woensdag 24 november 2010

Fashion PR: Christian Audigier

Over the past 5 years, French-born Christian Audigier has become a household name. His Von Dutch trucker hats and T-shirts were a celeb staple and could be spotted in most cosmopolitan cities, from L.A. to his hometown of Paris. Audigier broke away from Von Dutch after about 3 years, and set out to design his own collection based off of the tattoo designs of Don Ed Hardy. Celebrities quickly popularized Audigier’s new line, and his elite client list initially skyrocketed the designer to fashion fame.

Christian Audigier defines his style as luxury street wear, and his collections have expanded the breadth of consumers to include kids, accessories, fragrance, women and menswear. Today, Audigier has three division brands to his name: Ed Hardy, Christian Audigier, and Paco Chicano. His daughter, Crystal, also branched off to create her own organic fashion line that stems from Audigier’s foundation designs.

The Ed Hardy brand is famous for rhinestone tees and hoodies with the classic tattoo design, and the popularized slogan, “Love Kills Slowly”. Paco Chicano is similar in style, but draws inspiration from Europe, pairing floral designs with pseudo-religious and amorous artwork. The Christian Audigier collection is full of velour tracksuits and racer dresses and tunics.

While Audigier’s collections –especially Ed Hardy– were once the brands du jour, that isn’t the case today. True, Audigier’s collections continue to sell in most major department stores, but there’s an undeniable stigma attached to his collections. Once considered edgy, the tattoo-inspired collections have lost their “cool” factor. The “celebs” known to sport Ed Hardy clothes today aren’t exactly hailed as style icons….the fame-hungry cast of the Jersey Shore and Jon Gosselin are far from fashion royalty.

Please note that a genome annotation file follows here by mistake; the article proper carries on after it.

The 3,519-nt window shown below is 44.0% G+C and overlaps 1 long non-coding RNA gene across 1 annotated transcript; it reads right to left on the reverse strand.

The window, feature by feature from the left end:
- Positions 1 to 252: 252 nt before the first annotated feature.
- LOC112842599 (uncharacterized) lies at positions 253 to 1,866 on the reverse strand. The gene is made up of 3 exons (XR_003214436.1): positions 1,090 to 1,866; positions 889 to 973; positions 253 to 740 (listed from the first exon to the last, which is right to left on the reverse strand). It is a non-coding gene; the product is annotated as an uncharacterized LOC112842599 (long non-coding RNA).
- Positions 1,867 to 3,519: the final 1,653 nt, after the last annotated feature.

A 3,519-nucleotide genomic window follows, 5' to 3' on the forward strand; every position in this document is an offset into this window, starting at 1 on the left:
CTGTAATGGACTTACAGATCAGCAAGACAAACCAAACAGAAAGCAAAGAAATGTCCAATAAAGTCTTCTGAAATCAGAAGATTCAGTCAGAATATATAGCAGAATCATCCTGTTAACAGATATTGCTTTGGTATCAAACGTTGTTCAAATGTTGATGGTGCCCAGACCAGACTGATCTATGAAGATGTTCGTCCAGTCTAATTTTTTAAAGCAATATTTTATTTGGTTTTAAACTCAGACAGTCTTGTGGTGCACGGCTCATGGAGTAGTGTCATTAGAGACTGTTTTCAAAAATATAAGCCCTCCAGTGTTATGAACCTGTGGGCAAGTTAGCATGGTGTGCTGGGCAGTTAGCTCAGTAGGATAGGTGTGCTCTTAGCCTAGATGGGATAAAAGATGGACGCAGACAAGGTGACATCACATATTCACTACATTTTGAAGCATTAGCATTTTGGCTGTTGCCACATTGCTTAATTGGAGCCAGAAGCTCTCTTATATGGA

It’s unclear exactly when or why this anti-Audigier wave came about, but it seems this disfavor won’t be going away any time soon. One simple Google search will yield countless articles and blog posts that vehemently bash the brand. AskMen.com listed Audigier’s “overdesigned” Ed Hardy shirts as one of the top 6 things not to wear. There’s even a Facebook fan page with close to 2,000 members, entitled “Hating people who wear Ed Hardy”.

Still, Audigier remains successful by definition. He has made a name for himself, and there will likely always be a market for his products, though his initial success may be hard to duplicate. If you’re a fan of Audigier’s tattoo-inspired styles, you can visit www.christianaudigier.com to shop the collections.

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